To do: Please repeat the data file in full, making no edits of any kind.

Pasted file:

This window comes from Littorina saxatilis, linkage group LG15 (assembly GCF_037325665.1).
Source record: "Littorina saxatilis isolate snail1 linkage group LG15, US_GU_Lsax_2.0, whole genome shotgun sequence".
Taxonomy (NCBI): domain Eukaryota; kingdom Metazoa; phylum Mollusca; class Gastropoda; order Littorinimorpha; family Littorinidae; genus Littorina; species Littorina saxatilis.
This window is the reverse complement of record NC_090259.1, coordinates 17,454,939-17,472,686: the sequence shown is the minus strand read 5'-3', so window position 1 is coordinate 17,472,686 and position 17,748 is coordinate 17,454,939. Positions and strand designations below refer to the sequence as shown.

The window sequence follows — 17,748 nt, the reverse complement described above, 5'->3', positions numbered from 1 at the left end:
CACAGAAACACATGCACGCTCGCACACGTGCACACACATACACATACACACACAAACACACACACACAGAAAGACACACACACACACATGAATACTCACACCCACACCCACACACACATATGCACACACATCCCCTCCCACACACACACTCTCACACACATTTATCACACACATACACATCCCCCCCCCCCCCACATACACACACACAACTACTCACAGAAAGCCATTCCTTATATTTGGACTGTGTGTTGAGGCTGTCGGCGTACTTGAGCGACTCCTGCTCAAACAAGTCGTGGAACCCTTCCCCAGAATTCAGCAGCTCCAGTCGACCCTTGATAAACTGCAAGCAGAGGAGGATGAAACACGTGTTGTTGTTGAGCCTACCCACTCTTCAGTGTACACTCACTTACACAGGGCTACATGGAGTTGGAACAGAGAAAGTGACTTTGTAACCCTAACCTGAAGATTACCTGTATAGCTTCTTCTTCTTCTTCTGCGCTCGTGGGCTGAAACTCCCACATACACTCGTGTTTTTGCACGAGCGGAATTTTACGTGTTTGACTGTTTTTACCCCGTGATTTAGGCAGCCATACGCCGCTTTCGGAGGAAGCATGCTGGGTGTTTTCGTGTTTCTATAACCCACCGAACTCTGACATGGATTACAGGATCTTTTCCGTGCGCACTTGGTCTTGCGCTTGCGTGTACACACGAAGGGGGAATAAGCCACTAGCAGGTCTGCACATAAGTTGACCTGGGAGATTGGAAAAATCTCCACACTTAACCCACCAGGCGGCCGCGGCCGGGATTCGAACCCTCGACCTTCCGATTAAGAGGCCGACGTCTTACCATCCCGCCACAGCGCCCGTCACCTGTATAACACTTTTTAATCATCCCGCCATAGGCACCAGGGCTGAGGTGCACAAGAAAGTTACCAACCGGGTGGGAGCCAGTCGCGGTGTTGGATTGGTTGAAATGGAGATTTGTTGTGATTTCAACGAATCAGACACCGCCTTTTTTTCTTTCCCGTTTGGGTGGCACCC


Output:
This window comes from Littorina saxatilis, linkage group LG15 (assembly GCF_037325665.1).
Source record: "Littorina saxatilis isolate snail1 linkage group LG15, US_GU_Lsax_2.0, whole genome shotgun sequence".
Taxonomy (NCBI): domain Eukaryota; kingdom Metazoa; phylum Mollusca; class Gastropoda; order Littorinimorpha; family Littorinidae; genus Littorina; species Littorina saxatilis.
This window is the reverse complement of record NC_090259.1, coordinates 17,454,939-17,472,686: the sequence shown is the minus strand read 5'-3', so window position 1 is coordinate 17,472,686 and position 17,748 is coordinate 17,454,939. Positions and strand designations below refer to the sequence as shown.

The window sequence follows — 17,748 nt, the reverse complement described above, 5'->3', positions numbered from 1 at the left end:
CACAGAAACACATGCACGCTCGCACACGTGCACACACATACACATACACACACAAACACACACACACAGAAAGACACACACACACACATGAATACTCACACCCACACCCACACACACATATGCACACACATCCCCTCCCACACACACACTCTCACACACATTTATCACACACATACACATCCCCCCCCCCCCCACATACACACACACAACTACTCACAGAAAGCCATTCCTTATATTTGGACTGTGTGTTGAGGCTGTCGGCGTACTTGAGCGACTCCTGCTCAAACAAGTCGTGGAACCCTTCCCCAGAATTCAGCAGCTCCAGTCGACCCTTGATAAACTGCAAGCAGAGGAGGATGAAACACGTGTTGTTGTTGAGCCTACCCACTCTTCAGTGTACACTCACTTACACAGGGCTACATGGAGTTGGAACAGAGAAAGTGACTTTGTAACCCTAACCTGAAGATTACCTGTATAGCTTCTTCTTCTTCTTCTGCGCTCGTGGGCTGAAACTCCCACATACACTCGTGTTTTTGCACGAGCGGAATTTTACGTGTTTGACTGTTTTTACCCCGTGATTTAGGCAGCCATACGCCGCTTTCGGAGGAAGCATGCTGGGTGTTTTCGTGTTTCTATAACCCACCGAACTCTGACATGGATTACAGGATCTTTTCCGTGCGCACTTGGTCTTGCGCTTGCGTGTACACACGAAGGGGGAATAAGCCACTAGCAGGTCTGCACATAAGTTGACCTGGGAGATTGGAAAAATCTCCACACTTAACCCACCAGGCGGCCGCGGCCGGGATTCGAACCCTCGACCTTCCGATTAAGAGGCCGACGTCTTACCATCCCGCCACAGCGCCCGTCACCTGTATAACACTTTTTAATCATCCCGCCATAGGCACCAGGGCTGAGGTGCACAAGAAAGTTACCAACCGGGTGGGAGCCAGTCGCGGTGTTGGATTGGTTGAAATGGAGATTTGTTGTGATTTCAACGAATCAGACACCGCCTTTTTTTCTTTCCCGTTTGGGTGGCACCC